The global banking technology market will decline by almost two per cent in 2009, and wipe billions of dollars off bank IT budgets over the next five years, according to a report by market analyst Datamonitor
The report 'Impact of Financial Crisis on Technology Spending in Banking', says the cutback in spending will be concentrated in European and North American markets, led by the UK, where banking technology spend will have the greatest fall, declining by almost seven per cent.
Datamonitor expects overall technology growth to remain depressed compared to pre-crisis forecasts up to 2012, removing over $40bn from bank IT budgets over the next five years.
The analyst house says that while IT budgets are under pressure, requirements are different to the last downturn following the dot com crash, when technology was particularly targeted for cost reduction.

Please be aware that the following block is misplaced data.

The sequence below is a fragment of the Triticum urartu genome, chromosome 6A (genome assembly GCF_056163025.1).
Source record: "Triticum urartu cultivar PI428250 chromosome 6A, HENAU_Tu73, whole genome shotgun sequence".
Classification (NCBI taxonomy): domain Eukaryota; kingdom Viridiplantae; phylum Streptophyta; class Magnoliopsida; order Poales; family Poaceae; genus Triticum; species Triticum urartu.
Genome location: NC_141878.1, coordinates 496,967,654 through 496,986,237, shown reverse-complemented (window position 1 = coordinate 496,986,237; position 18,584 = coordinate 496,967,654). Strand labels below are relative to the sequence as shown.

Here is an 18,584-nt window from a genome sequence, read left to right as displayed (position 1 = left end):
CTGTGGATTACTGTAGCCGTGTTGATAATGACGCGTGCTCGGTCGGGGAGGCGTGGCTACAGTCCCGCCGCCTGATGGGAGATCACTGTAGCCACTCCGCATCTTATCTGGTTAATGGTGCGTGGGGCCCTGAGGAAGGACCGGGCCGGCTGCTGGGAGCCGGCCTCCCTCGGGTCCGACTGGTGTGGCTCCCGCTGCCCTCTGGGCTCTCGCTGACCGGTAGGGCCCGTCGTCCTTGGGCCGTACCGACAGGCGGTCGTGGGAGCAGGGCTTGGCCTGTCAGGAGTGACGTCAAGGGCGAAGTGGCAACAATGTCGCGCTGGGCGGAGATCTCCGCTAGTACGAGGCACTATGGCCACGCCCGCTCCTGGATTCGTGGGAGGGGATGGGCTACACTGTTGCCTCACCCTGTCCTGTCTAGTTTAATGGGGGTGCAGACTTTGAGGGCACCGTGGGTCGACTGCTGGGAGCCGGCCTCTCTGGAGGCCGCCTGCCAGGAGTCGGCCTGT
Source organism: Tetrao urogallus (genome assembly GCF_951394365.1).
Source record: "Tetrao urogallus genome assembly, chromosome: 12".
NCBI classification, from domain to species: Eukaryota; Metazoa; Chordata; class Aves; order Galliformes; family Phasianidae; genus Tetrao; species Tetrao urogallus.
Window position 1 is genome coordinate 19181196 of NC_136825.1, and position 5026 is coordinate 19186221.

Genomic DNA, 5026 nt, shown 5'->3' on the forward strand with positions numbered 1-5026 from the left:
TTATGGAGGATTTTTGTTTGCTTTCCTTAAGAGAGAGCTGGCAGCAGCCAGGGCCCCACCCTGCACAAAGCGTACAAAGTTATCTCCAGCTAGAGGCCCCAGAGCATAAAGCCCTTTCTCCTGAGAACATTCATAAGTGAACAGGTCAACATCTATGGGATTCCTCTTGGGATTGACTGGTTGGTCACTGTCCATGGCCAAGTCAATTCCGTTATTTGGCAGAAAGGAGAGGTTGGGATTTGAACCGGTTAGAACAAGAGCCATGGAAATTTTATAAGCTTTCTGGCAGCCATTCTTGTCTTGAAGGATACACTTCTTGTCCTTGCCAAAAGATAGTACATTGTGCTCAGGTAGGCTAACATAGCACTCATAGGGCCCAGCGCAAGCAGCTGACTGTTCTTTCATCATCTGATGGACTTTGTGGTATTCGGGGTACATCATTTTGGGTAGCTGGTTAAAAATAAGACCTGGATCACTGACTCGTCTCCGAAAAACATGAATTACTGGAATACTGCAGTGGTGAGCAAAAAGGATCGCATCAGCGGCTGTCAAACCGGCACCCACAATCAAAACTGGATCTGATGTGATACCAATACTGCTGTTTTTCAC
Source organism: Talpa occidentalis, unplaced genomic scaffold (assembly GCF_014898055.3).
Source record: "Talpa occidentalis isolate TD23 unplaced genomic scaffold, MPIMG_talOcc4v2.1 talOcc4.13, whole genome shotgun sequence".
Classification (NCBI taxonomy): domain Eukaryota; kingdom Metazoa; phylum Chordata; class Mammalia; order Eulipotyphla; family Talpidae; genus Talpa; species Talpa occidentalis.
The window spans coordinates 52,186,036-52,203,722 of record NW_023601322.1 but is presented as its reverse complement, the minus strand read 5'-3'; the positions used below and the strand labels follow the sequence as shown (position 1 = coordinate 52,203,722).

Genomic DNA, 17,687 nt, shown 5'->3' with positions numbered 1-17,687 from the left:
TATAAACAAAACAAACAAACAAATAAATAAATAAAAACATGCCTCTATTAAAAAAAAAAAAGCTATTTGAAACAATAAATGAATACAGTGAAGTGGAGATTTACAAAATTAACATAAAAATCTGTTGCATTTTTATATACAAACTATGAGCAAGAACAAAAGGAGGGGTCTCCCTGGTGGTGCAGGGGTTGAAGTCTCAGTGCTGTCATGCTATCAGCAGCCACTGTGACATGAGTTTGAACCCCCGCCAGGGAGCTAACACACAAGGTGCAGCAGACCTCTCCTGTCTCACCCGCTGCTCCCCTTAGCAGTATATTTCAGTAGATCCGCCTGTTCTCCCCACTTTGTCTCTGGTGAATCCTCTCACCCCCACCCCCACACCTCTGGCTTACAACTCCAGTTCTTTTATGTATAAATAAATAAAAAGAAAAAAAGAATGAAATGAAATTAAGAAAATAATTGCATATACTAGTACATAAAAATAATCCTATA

In the current environment, technology spend will reduce, says Datamonitor, but the need to obtain synergies from recent mergers and drive lower costs/higher productivity elsewhere will protect budgets to some degree.
Looking further ahead, the ongoing financial crisis will force a structural shift in business models that will necessitate spending on IT-dependent transformation projects.
Datamonitor says IT spend in the branch will be maintained as banks look to technology to maintain service levels after headcount reduction, with banking operations (e.g. account administration/loans processing) gaining share of budget as banks look to support greater efficiency and lower the cost base.
Similarly, technology spend to support risk management and compliance will be maintained; however, Datamonitor warns that banks will be looking to re-use existing systems as far as possible, so immediate technology vendor opportunity will be more subdued than many expect.
Datamonitor analyst Daniel Mayo concludes: "2009 and indeed 2010 are likely to be tough years for vendors, but medium and long-term opportunities remain significant for those who can adapt."